U.S. CUTS OIL INVESTMENTS
Three leading US shale oil producers have announced steep cuts in their planned capital spending, as they set their budgets to respond to the collapse in crude prices.
Two of them also forecast that their oil and gas production would fall, showing how the financial squeeze on US companies is having a growing impact on the country's output of crude.
Oklahoma-based Continental Resources, controlled by its founder Harold Hamm, said it would cut capital spending by 66 per cent this year to $920m, following a 46 per cent reduction last year.
New York-based Hess said it would cut spending by 40 per cent this year, following a 29 per cent cut in 2015. Noble Energy, based in Houston, said it planned a 50 per cent cut in spending for 2016, as it also reduced its quarterly dividend from 18 cents per share to 10 cents.
Mr Hamm said Continental's budget "confirms our intense focus on cash flow neutrality": ensuring capital spending is covered by cash the business generates so the company does not need to raise additional financing.
Greg Hill, chief operating officer of Hess, said it planned to "reduce activity at all of our producing assets" and would "pursue further cost reductions and efficiency gains".
John Hess, chief executive, said the company's focus would be on "preserving the strength of our balance sheet".
Kenneth Fisher, chief financial officer at Noble, said its capital spending and dividend cuts were "part of a comprehensive effort to spend within cash flow" and reduce the company's debts.
External financing from debt and equity markets for small and midsized US oil and gas producers slowed sharply in the second half of last year.
Continental, Hess and Noble are the first US oil companies to announce budgets following the slump in crude prices this year to about $31 per barrel on Tuesday.
The costs of drilling and completing wells in the US has fallen sharply — in some cases by 40 per cent in the past year — but not as fast as oil prices.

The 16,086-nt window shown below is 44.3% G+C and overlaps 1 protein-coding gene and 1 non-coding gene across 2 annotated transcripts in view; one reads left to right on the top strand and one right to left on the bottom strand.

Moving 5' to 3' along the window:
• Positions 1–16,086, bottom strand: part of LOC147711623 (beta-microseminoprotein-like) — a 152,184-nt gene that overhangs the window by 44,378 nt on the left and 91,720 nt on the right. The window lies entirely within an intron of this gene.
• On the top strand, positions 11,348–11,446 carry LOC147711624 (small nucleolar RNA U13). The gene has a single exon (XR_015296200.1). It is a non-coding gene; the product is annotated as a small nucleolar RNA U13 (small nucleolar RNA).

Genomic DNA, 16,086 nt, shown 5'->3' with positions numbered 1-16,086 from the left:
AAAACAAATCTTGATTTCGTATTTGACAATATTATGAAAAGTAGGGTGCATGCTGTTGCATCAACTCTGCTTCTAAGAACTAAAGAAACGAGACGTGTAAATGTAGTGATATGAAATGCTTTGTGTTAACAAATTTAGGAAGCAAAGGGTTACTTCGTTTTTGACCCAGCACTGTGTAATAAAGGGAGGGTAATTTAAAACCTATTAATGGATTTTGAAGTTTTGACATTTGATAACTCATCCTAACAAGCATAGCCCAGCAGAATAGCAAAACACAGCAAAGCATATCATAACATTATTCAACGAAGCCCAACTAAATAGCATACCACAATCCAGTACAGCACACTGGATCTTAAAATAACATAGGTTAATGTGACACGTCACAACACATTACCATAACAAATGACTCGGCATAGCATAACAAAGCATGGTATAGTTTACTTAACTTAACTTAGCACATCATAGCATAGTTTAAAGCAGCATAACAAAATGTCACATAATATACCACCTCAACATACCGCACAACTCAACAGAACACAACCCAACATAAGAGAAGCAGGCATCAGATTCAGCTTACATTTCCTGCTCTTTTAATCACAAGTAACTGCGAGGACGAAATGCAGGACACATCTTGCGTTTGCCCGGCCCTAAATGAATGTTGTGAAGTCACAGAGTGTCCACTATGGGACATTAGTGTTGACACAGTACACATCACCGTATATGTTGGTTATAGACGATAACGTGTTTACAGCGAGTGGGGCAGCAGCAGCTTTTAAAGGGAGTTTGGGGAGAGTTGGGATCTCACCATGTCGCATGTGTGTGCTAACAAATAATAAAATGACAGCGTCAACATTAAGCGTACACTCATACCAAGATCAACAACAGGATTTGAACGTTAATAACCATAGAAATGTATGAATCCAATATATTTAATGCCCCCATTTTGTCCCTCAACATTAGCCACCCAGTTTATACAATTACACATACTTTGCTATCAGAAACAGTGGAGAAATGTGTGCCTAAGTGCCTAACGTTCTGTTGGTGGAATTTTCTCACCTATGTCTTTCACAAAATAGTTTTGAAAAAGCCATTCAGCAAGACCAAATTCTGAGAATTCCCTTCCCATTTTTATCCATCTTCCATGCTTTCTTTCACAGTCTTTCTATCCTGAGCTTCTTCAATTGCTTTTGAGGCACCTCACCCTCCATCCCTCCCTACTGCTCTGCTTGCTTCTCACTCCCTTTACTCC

The slowdown in activity at both Continental and Hess means their production is set to decline.
Continental predicted average output of 200,000 barrels of oil equivalent per day this year, down 5 to 9 per cent from 2015.
Hess said production would be 330,000 to 350,000 b/d for 2016, a drop of 7 to 12 per cent from its rate in the first nine months of last year.
Noble did not predict a fall in production, but said it expected oil and gas sales to be "consistent" with last year's levels at abut 390,000 b/d.
The declines mark a sharp reversal from the rapid growth of the US oil industry in recent years.
Continental's production grew by an estimated 24 to 26 per cent last year, the company has said, while Hess's output for the first nine months of last year was 19 per cent higher than in the equivalent period of 2014.
US oil production is expected to drop by 1.2m b/d, or 12 per cent, between its peak in April 2015 and the end of 2016.
Continental's net debt was about $7.1bn at the end of September. Noble also had net debt of about $7bn, while Hess's was $2.95bn.
Mr Hess said his company was "well positioned to navigate the current low oil price environment with one of the strongest balance sheets and liquidity positions" among the US independent oil companies.
Continental and Hess are among the largest operators in the Bakken formation of North Dakota, one of the centres of the US oil boom of the past seven years, and also have other American shale assets.
Hess in addition has offshore oil and gasfields in the Gulf of Mexico, the North Sea, Malaysia and Guyana.
Continental said that, as well as cutting spending, it was building up a backlog of "drilled but uncompleted" wells that could be completed and brought into production as oil prices recovered.
It expects to have 195 of these "DUCs", as uncompleted wells are known, in the Bakken formation by the end of the year, up from 135 at the end of 2015.
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